When the Conservatives first tried to introduce this law in 2014, the Liberal Democrats in government blocked it. We argued that making landlords criminally responsible for immigration enforcement would lead to racial discrimination.

He highlighted the story of the man who had to sleep in a shed because he had no way of proving he had the right to stay here.

The Joint Council for the Welfare of Immigrants has shown clearly, through a “mystery shopper” exercise, that the Liberal Democrats’ fears were well-founded. On the basis of that and other supporting evidence, the High Court ruled in March that the Conservatives’ “right to rent” policy breaches fundamental human rights because it essentially forces private landlords to discriminate against prospective tenants who are Bame or who don’t have a British passport.

What would we do about it?

That’s why the Liberal Democrats would take responsibility for immigration away from the Home Office altogether.

The Departments for Business, Education and International Development should make policy on work permits, student visas and asylum respectively. And we would set up a new, arms-length, non-political agency to take over the actual processing of visa and asylum applications, with the training and resources to process applications quickly, decide cases fairly, and get them right the first time.

He also wrote for the Huffington Post about why we need a Boris-busting Remain Alliance:

Anyone who hopes Johnson won’t commit a Brexit calamity is basing that on his dishonesty. And he is indeed capable of yanking up the handbrake on the Brexit bus and committing a massive, shameless u-turn. But we cannot rely on him for that or indeed anything else.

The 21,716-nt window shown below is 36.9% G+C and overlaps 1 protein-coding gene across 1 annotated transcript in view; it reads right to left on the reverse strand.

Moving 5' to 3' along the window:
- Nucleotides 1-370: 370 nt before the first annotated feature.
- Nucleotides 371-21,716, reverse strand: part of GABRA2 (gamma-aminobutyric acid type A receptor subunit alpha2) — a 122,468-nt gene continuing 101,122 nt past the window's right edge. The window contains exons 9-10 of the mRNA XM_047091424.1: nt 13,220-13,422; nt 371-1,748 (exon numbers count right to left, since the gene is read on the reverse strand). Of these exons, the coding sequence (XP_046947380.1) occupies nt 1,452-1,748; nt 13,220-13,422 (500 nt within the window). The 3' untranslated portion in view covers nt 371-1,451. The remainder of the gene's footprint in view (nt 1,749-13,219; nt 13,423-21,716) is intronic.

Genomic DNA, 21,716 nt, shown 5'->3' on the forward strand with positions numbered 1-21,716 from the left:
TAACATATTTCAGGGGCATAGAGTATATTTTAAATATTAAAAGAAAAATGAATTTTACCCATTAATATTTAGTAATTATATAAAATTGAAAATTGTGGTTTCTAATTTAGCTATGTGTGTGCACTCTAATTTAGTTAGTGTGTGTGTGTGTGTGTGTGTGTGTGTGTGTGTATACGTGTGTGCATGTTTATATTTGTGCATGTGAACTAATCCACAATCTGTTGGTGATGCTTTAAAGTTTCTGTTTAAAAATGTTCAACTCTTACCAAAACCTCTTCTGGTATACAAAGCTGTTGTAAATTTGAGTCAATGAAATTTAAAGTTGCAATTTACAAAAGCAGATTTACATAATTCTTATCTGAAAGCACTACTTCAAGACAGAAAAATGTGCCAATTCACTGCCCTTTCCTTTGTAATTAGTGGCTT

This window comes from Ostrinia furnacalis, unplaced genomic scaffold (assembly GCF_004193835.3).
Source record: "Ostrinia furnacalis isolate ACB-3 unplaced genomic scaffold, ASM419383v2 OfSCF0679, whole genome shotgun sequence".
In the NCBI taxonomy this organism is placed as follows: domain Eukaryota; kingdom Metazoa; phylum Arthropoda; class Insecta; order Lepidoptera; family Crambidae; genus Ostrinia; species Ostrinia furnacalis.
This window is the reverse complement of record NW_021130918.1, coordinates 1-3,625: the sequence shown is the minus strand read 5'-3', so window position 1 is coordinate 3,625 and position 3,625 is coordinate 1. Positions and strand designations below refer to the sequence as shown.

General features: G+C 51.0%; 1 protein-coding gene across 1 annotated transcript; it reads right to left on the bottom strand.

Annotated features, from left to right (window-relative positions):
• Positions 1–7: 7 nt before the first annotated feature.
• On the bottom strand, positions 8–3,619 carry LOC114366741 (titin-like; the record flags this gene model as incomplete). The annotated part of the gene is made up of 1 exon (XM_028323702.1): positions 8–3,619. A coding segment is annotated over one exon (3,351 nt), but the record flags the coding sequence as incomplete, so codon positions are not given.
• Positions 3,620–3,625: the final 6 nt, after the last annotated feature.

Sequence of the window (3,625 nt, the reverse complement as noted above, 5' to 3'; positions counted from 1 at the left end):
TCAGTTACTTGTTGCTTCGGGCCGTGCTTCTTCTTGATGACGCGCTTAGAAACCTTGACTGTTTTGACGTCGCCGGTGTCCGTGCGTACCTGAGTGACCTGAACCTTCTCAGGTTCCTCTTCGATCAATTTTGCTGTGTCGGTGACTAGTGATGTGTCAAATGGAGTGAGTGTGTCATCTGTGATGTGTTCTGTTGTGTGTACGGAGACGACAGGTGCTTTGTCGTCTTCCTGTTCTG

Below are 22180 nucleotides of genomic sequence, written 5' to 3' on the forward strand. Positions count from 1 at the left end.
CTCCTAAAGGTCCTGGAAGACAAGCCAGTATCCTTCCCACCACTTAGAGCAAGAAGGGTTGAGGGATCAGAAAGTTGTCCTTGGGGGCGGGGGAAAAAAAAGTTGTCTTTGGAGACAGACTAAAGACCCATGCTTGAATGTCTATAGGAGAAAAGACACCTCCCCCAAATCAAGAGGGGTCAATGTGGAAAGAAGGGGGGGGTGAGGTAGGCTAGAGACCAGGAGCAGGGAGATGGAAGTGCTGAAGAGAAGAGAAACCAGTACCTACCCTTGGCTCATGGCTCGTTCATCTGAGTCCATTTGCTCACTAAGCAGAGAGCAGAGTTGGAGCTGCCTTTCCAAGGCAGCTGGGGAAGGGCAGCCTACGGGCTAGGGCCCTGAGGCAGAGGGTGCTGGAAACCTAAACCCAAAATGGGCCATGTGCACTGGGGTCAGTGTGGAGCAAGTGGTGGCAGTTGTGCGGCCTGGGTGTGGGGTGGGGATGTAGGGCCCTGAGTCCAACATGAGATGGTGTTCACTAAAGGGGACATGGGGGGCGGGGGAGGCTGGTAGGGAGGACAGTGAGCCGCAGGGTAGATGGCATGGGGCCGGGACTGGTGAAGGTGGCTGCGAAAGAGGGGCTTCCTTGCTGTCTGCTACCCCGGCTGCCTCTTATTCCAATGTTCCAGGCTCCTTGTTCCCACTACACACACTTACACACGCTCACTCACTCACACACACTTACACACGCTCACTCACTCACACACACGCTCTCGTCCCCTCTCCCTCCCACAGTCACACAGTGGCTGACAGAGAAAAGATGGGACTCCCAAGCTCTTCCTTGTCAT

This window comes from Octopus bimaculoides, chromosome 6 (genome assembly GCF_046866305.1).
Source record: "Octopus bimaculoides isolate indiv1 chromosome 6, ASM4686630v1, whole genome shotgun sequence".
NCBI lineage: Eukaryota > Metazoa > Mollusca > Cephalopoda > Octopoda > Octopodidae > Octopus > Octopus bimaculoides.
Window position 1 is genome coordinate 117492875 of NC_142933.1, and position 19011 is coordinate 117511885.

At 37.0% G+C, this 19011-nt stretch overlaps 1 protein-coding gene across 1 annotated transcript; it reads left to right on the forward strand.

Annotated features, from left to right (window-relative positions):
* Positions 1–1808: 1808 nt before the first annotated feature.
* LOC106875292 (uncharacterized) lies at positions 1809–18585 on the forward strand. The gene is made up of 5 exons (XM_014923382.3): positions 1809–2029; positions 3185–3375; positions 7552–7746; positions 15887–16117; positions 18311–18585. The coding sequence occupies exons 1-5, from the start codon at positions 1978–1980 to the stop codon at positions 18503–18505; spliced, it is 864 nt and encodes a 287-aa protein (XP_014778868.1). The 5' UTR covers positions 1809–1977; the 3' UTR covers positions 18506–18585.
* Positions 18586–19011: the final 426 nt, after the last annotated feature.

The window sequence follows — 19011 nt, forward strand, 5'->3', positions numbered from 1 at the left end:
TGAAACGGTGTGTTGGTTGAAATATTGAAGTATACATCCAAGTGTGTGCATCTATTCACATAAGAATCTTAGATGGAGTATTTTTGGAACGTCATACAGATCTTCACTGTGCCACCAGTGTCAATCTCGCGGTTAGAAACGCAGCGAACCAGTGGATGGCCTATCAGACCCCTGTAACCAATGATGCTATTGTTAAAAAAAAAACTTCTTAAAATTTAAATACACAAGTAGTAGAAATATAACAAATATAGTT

Which is why a Remain Alliance is needed in Parliament, anchored around the Liberal Democrats – the only major national party to call for a People’s Vote from the get go and now with the democratic legitimacy of having beaten every other party in Parliament in last month’s European elections.

This Remain Alliance must first stop a no-deal Brexit. From a Humble Address to Her Majesty to passing a new law requiring a vote of MPs before the UK could leave the EU, we must examine every option to stop Boris. And we must be ready to use Parliament’s ultimate weapon – a vote of no confidence in a Johnson government.

There were hustings this weekend in Wales – good coincidence on the day that we find out that there’s going to be a by-election in a seat that we used to hold following the recall of the MP who was convicted of submitting a fraudulent invoice.

 

And he cleaned the beach in Bude ahead of the Cornwall hustings:

Finally, he was on Sophy Ridge this morning to talk about how his life experience has made him want to lead a compassionate, caring Lib Dem Government

That’s a lot to pack into three days!

Ed’s website is here and you can follow him on Twitter here.

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This entry was posted in Leadership Election and News.